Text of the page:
“That combination of horse manure and sincerity like you got made a lot of rich people in this town"–something about this line from the film just made me think of the sweating paranoia of “Devils Haircut,” the rhinestone life of “Sissyneck,” and the Clint Eastwood-like squint of the back porch in “Go It Alone.” Beck has long incorporated southern imagery and Western music throughout his career, but at the end of the day he’s still from LA; his brand of the south is clearly filtered through the lens of an outsider. I thought W. W. and the Dixie Dancekings worked because it mixes some true Southern characters with a cartoonish plot and rockabilly flare. Its blue-collar robin hood vibe fits in with the pictures Beck's lyrics paint; W. W.’s pistols are most certainly pointing at a poor man's pockets / Smiling eyes with 'em out of the sockets.
Track 7, Mr Freedom (1969)
Oh man, I really agonized over which movies I should choose to represent Midnite Vultures. The musical influences are obvious, but the imagery is harder to nail down. How to encompass freaks, whips, banjos, the good ship Ménage à Trois, appliances going to town on each other, and homework with heather? Midnite Vultures gives off a strong sexploitation vibe, it's also a very PG-13 kind of sexual imagery–the stuff of imagination moreso than reality. There's nothing creepy in this album, it's all pure camp fun. In the end, I decided to just opt for the most obvious influence - Mr Freedom.
Mr Freedom is an explosion of satire, art, surrealism, politics, pop culture, violence, stereotypes, nudity, and violence, topped off with a Serge Gainsbourg cameo (who Beck has sampled and covered numerous times). As a superhero of sorts, and part time cop, Mr Freedom is sent to France on a mission to stave off the Reds and secure American influence and power. He kills everybody who crosses his path, friend of foe just to be safe, and sulks when people don't appreciate the ‘peace' he brings.
Beck's (unfairly maligned) "Sexx Laws" music video is a direct homage to this entire film. The Midnite Vultures on whole reflects the sharp wit of Mr Freedom, as well as its over the top costumes and sets. (That tour was the best one.) So direct and so in your face, both the movie and Beck's album morph into something entirely different when you engage with them–like when you pick an everyday word and repeat it until it sounds like you're speaking nonsense.
Track 8, Belly (1998)
Another Midnite Vultures pick, however more in the vein of "Hollywood Freaks," "Nicotine & Gravy," and "Get Real Paid." Belly is the first and only feature length film by Hype Williams and goddamn do I wish he did more. It follows two gangsters (DMX and Nas!) who make a living by dealing drugs and pulling armed robberies, it's a lucrative living but it's also filled with murder, cops and paranoia. They both realize the lifestyle isn't worth it, but they're dug in too deep to get out cleanly.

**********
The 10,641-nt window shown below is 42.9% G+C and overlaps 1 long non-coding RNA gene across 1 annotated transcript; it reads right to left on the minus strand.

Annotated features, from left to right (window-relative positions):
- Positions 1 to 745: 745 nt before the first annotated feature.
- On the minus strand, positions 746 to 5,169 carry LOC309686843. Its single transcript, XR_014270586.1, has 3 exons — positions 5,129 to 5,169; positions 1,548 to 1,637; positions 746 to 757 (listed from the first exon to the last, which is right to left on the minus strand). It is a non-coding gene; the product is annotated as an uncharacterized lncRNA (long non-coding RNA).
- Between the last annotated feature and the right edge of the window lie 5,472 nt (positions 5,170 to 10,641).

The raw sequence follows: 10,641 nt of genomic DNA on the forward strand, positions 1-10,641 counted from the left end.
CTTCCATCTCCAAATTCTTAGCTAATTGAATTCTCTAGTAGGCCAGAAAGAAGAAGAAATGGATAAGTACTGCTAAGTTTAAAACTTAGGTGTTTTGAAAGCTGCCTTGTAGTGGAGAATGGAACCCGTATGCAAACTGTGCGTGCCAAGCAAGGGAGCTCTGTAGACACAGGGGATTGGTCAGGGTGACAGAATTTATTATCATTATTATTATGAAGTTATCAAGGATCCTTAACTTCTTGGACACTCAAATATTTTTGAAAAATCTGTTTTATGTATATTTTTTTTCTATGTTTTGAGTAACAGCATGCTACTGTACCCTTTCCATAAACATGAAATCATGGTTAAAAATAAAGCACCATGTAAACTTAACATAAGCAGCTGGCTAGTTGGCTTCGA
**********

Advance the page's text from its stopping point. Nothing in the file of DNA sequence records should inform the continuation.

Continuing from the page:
Belly is way darker than anything in Midnite Vultures but the reason I chose it is because visually the movie and the album could be cousins or something. Belly is a pure arthouse film about being a gangster; it boasts bright color-themed rooms, strong character personalities based solely on brief introductions and camerawork reminiscent of Stanley Kubrick. It creates an entrancing mood through strong visuals, and Beck's songs and albums are all about just exactly that.
Track 9, The Science of Sleep (2006)
Another Gondry pick, The Science of Sleep is the story of Stéphane, a man who has a hard time separating his fantasies from reality, and his neighbor Stéphanie, who isn’t sure if those qualities makes for a good romantic partner. The movie is full of fantastical crafts, endearing characters and promises of a big romantic finish. Yet, while the chemistry is certainly there, unfortunately the timing and circumstances are off–c’est la vie.
Sea Change is the obvious reference for a movie about heartbreak, though I’m also reminded of Mutations' “Bottle of Blues” with the lyrics: Ain’t it hard, ain’t it hard / to want somebody who doesn’t want you. Beck's lyrics tend to build images and emotions moreso than they tell direct stories. Like Gael Garcia Bernal’s Stéphane, Beck expresses his emotions through an artistic lens that I think some people tend to dismiss if they don’t initially ‘get’ it. It’s just images, bro, think about how they make you feel.
Track 10, Solaris (1972)
This is my Morning Phase choice. Oh no, I'm not talking no George Clooney Soderbergh Solaris, I'm talking the original Tarkovsky film, all five hundred hours of it. A psychologist is sent to the Solaris space station in order to evaluate what has happened to the skeleton crew. While there, he too experiences strange phenomena that launch him into an emotional crisis of his own.
I'll be honest, the main reason I chose this is because of its pacing. While not actually five hundred hours long, its slow tracking shots, long swaths of silence and general floating-in-space vibe remind me of songs like "Unforgiven," "Wave," and "Phase." Beck said in an interview that he made a conscious choice to not have any song on the album over 60 bpm–partially because that's how they came out, and partially because of the challenge in trying to keep time that slowly. Same goes for slow films, only the best directors can create the illusion of stopped time while still keeping your rapt attention with truly otherworldly ambiance and storytelling.